Picture shows the Sri Lankan IT/BPO sector delegation at the state-of-the-art Infosys campus at the High Tech City in Hyderabad.
A Sri Lankan IT/BPO-sector delegation led by the Board of Investment (BOI) of Sri Lanka concluded a successful mission to Chennai, Bangalore and Hyderabad last week.
The delegation which included Sri Lankan IT and BPO companies held successful meetings in the southern Indian IT hubs with SMEs and government agencies. The visit was co-organised by the Information and Communication Technology Agency of Sri Lanka (ICTA), IT SME Association of India and the Software Technology Parks of India (STPI), according to a BOI statement.
The focus of the mission was the attraction to Sri Lanka of Small and Medium-sized companies in India, including companies looking for joint venture opportunities. The Indian SME sector has been hit hardest by the rising operational costs, difficulties in hiring the best talent, high attrition rates and the appreciation of the Indian rupee versus the US dollar.
These factors have forced many of them to look for locations outside India.
"Sri Lanka offers advantages in both costs and quality of inputs to an Indian IT SME," said Duminda Ariyasinghe, Executive Director (Investment Promotion) of the BOI. He said operational costs were also lower in Sri Lanka, Sri Lanka also provides a solution to one of the biggest problems facing IT SMEs in India, Mr Ariyasinghe said. “In India, the best IT-related talent often migrates towards large companies due to social and cultural factors influencing the young demographic. However, in Sri Lanka, it is possible for a small IT company to make a name for itself quickly and hire top talent because of our entrepreneurial culture,” Mr Ariyasinghe said, according to the press release.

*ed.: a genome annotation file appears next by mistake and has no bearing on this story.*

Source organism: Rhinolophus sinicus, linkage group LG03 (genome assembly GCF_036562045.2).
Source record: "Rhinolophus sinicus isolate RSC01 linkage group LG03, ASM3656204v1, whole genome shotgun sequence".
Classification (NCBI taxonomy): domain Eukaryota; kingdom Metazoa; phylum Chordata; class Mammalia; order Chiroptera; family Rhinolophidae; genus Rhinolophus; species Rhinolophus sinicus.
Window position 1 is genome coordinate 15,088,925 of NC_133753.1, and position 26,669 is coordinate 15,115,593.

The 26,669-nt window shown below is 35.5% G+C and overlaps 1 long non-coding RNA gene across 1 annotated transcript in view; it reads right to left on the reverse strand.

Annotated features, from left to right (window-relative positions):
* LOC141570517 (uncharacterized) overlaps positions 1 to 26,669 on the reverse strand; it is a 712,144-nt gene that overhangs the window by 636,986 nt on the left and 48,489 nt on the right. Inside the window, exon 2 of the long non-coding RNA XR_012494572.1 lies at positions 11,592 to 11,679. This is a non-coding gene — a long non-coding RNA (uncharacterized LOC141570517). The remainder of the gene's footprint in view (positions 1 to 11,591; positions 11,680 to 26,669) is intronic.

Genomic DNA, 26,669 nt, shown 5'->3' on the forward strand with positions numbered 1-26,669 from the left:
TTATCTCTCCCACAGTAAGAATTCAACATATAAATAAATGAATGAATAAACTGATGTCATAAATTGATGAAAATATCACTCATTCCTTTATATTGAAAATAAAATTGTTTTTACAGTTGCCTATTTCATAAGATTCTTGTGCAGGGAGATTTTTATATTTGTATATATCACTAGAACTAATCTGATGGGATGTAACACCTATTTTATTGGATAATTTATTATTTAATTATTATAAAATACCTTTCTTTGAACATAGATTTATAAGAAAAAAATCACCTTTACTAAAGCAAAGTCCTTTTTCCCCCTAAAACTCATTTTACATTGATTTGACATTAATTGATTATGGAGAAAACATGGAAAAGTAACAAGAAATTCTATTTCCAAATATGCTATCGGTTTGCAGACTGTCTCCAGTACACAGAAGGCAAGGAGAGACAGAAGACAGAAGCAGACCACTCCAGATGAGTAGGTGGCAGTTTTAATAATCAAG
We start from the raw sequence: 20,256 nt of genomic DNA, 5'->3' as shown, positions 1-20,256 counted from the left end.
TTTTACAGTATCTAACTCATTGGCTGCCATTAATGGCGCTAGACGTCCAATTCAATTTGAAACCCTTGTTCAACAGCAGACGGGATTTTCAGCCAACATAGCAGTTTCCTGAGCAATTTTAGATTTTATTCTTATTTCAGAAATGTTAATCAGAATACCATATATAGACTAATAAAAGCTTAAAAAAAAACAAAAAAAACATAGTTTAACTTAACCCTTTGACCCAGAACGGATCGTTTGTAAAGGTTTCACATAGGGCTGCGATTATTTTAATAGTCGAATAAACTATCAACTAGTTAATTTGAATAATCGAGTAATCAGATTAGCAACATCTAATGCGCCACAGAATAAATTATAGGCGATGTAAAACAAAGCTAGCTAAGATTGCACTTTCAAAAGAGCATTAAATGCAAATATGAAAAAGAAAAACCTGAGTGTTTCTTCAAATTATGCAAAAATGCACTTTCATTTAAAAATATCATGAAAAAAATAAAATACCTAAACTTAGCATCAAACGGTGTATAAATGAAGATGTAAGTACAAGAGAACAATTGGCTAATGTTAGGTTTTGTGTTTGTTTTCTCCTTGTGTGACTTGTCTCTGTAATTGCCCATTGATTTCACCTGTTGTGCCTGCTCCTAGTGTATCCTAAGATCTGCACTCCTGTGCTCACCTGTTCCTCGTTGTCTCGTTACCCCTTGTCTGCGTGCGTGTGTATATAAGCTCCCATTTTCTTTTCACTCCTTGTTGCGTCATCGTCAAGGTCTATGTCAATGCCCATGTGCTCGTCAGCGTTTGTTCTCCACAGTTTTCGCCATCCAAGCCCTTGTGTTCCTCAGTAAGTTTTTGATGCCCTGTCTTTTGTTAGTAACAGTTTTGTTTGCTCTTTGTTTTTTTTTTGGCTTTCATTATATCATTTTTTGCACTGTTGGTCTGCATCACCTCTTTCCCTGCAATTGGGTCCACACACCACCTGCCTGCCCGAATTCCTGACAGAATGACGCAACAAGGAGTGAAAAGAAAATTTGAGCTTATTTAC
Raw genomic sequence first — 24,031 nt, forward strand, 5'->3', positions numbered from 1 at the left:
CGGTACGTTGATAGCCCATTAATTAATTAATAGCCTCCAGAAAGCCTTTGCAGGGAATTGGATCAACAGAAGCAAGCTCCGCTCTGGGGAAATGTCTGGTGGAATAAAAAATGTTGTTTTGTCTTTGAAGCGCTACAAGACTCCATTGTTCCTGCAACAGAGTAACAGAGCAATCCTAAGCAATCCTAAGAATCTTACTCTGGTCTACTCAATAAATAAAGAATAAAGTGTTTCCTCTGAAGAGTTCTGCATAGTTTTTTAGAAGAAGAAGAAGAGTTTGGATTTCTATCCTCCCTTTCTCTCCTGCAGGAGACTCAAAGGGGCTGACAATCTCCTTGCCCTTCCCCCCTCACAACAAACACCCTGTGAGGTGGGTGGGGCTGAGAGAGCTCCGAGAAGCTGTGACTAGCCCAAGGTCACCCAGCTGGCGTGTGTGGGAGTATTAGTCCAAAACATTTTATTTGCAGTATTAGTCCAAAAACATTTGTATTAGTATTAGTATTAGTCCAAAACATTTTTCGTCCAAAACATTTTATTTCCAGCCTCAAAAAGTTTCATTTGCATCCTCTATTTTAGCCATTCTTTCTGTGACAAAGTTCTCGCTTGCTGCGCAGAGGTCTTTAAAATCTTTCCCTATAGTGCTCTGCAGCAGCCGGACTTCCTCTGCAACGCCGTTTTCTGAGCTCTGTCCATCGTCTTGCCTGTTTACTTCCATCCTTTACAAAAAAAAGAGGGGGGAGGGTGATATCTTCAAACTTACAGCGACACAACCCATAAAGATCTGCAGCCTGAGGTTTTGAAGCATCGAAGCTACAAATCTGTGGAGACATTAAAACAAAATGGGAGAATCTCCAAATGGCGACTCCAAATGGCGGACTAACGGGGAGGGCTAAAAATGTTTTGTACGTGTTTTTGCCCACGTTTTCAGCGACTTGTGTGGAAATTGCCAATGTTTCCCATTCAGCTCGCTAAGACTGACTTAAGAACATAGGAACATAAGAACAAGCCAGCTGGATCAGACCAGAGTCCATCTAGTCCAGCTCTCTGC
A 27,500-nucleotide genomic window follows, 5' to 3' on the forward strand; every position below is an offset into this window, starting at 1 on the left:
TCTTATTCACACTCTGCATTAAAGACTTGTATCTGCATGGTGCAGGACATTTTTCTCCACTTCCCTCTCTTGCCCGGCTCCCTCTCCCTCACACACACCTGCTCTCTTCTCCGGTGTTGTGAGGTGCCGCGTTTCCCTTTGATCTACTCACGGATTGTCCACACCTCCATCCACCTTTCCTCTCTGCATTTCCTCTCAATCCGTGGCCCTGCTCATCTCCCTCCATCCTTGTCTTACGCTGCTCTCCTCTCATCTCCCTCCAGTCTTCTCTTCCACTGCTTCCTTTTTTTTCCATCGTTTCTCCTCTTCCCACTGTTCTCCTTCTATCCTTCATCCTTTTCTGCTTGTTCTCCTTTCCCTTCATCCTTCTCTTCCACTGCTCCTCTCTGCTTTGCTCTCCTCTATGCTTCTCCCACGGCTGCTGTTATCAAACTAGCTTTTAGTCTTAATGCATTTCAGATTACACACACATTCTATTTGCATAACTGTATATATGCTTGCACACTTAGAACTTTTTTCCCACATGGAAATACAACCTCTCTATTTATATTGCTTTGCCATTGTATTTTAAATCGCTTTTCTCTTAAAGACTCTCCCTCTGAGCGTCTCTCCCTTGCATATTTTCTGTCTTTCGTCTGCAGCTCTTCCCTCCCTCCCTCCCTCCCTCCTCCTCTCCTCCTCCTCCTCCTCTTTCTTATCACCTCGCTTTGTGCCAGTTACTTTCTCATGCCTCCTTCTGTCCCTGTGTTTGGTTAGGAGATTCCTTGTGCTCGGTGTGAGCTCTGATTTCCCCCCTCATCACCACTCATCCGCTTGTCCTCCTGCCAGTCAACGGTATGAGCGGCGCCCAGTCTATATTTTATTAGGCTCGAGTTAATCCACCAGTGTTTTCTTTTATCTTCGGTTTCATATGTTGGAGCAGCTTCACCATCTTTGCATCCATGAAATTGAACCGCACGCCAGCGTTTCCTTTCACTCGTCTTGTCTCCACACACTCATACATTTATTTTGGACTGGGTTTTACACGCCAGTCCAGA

One of the companies that has been looking out for overseas investments is Blueshift, a Chennai-based IT firm with an annual turnover of US$ 2 million. Chairman of Blueshift Dr. Sankaran P. Raghunathan, who is also the President of the Indian IT SME Association, said that despite the challenges, the SME IT sector in India was growing annually at 67%, double the industry standard. "When the BOI contacted us we were delighted to host the delegation as the Indian and Sri Lankan IT sectors can complement each other," he said.
Apart from the incentives offered by the BOI, Indian IT companies enjoy a special advantage by locating in Sri Lanka, Dr. Raghunathan said. An IT company based in India is liable to a 12.36% service tax on sales to a customer in India. However, the same company would be exempt from this tax if operating and making the sale to the customer from Sri Lanka, he said.
The main investment forums in Chennai, Bangalore and Hyderebad were held in the offices of the Software Technology Parks of India (STPI), the agency tasked with developing the IT infrastructure in India, in co-ordination with state governments. The forums were well attended with a number of Indian SMEs submitting proposals to the BOI, with a visit to Colombo by a larger inward delegation planned for later this year.
"This was a successful mission that focused on developing links with the right segments," said Mano Sekaram, Chief Executive Officer of Eurocenter DDC, a Sri Lankan IT company which is co-owned by a Norwegian firm. Mr. Sekaram who is also the President of the Software Exporters Association of Sri Lanka (SEA) said the country had much to learn from the experience in India, in particular the development of the IT infrastructure.
The delegation comprised Duminda Ariyasinghe, A.W.M. Faizal and Kosala Harischandra of the BOI; Dr. R.B. Ekanayake, Fayaz Hudah and Ms. Rukshika Sinharachchi of ICTA; Nishendra Manathunga of BPO Services (Pvt) Ltd; Mano Sekaram of Eurocenter DDC Ltd; Omar Fatha Rally of Hellocorp Pvt Ltd; Jeevan Gnanam, Mario Offen and Hariharan Padmanaban of Orion Management Consortium (Pvt) Ltd; H.D. Gunewardena of Prudential Holdings (Pte) Ltd and Chandima Cooray of Sabre Technologies (Pvt) Ltd.